A change in tone from Iran and a draft plan for dealing Syrian chemical weapons opened windows of opportunity between the international community and the two countries. Now leaders need to agree on the details.
Within hours, there were long awaited reports of success concerning conflicts with both Syria and Iran. However upon closer examination, the parties' existing positions are unchanged, and key questions remain open.
Undoubtedly, there is some movement in the dispute over the Iranian nuclear program. It is almost sensational that the foreign ministers of the five UN veto powers, the United States, Russia, China, France and the UK, as well as Germany expressed optimism after meeting with Iranian Foreign Minister Mohammad Javad Zarif.
Timetable for negotiations with Iran
"All of us were pleased that Foreign Minister Zarif came and made a presentation that was very different in tone and very different in the vision he held out with respect to the possibilities for the future," said US Secretary of State John Kerry, comparing it to that of the former Iranian President Mahmoud Ahmadinejad, whom he described as blustering and provocative. "We've agreed to try to continue a process that we'll try to make concrete, to find a way to answer the questions that people have about Iran's nuclear program."
This needs to be done very quickly during talks set for mid-October in Geneva, Switzerland. It will almost certainly boil down to some kind of bargain: Iranian concessions on the nuclear program against the easing or even removal of economic sanctions.
"Tangible results are what counts"
Negotiations by the experts in Geneva will be seen by many as the real test of the seriousness of Iran's intentions. "Words are not enough - action and tangible results are what counts," said German Foreign Minister Westerwelle, who is said to have a good relationship with Zarif: Westerwelle had met with Zarif and the new Iranian President Hassan Rouhani two days earlier.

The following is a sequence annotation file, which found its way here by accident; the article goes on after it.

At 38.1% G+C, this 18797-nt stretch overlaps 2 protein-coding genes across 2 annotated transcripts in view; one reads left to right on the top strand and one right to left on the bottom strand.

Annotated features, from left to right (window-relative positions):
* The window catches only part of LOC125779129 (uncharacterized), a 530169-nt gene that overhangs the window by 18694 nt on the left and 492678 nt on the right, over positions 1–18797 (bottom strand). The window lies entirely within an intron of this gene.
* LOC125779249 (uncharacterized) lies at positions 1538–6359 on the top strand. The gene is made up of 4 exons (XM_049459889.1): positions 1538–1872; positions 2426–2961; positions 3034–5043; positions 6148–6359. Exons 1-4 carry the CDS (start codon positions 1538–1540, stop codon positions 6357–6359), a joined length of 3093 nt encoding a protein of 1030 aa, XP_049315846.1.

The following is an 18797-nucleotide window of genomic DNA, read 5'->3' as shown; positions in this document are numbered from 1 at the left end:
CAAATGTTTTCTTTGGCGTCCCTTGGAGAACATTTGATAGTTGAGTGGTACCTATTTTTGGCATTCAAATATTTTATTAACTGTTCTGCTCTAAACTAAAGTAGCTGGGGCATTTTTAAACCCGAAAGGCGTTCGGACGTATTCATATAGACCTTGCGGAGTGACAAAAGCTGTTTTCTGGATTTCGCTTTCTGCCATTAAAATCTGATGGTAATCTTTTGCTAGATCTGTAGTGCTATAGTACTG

Kerry took a notable step toward the Iranians. After the meeting of the five major foreign ministers he held the first bilateral meeting with Zarif, and along with it came a long-awaited US-Iranian handshake.
Zarif also spoke afterwards of "very substantive discussions." Like his president in the much-publicized speech to the UN General Assembly, Zarif also promised to take the concerns of the international community seriously and to ensure "that there is no concern at the international level that Iran's nuclear program is anything but peaceful."
To show this, the Iranians should allow UN inspectors to visit nuclear facilities, Kerry said in a televised interview.
Matthew Duss of the Washington Center for American Progress said the news that Kerry and Zarif met one-on-one is very positive, as is the news that Zarif put offers on the table.
"This indicates the new Iranian government's conciliatory words are being matched by a willingness to engage on the tough issues," Duss told DW. "As with the Syria resolution, it shows that the Obama administration's patient diplomacy is beginning to pay off."
Use of force in Syria remains controversial
An analysis published in "The New York Times" said the draft did not refer to Chapter VII of the UN Charta, which permits the use of force. Instead of an automatic mechanism permitting the use of force, if Syria fails to comply with international regulations - a move strongly opposed by Russia - the draft calls on the UN Security Council to decide on further measures.
The US ambassador to the UN, Samantha Power, wrote in a message on Twitter that the draft resolution "creates a new norm against the use of [chemical weapons]" and would be presented to the entire UN Security Council on Friday.
In the draft resolution, there is also no reference to those responsible for the deadly use of chemical weapons in the vicinity of Damascus.
German Foreign Minister Westerwelle praised the text as a "step in the right direction." The agreement raises hope for a legally binding framework giving the Syrian government "clear guidelines" and a "precise timetable" for the elimination of chemical weapons.
Resolution does not change the Syrian civil war
While international diplomats celebrate the results of their negotiations in New York, fighting continues in Syria. Regardless of the language in the final Security Council resolution, little, if anything, will change in Syria's bloody civil war.
"It's true that the resolution does not move us any closer to a resolution to the civil war, but it does address Obama administration's more immediate goals with regard to chemical weapons," Duss said. "I think the movement toward including Iran in talks over Syria's future is positive sign for a political resolution."
In New York, the diplomats are working feverishly and it's possible a date for an international conference on Syria will be announced in the coming days. Geneva II, as experts call the conference, may finally bring all parties to the table.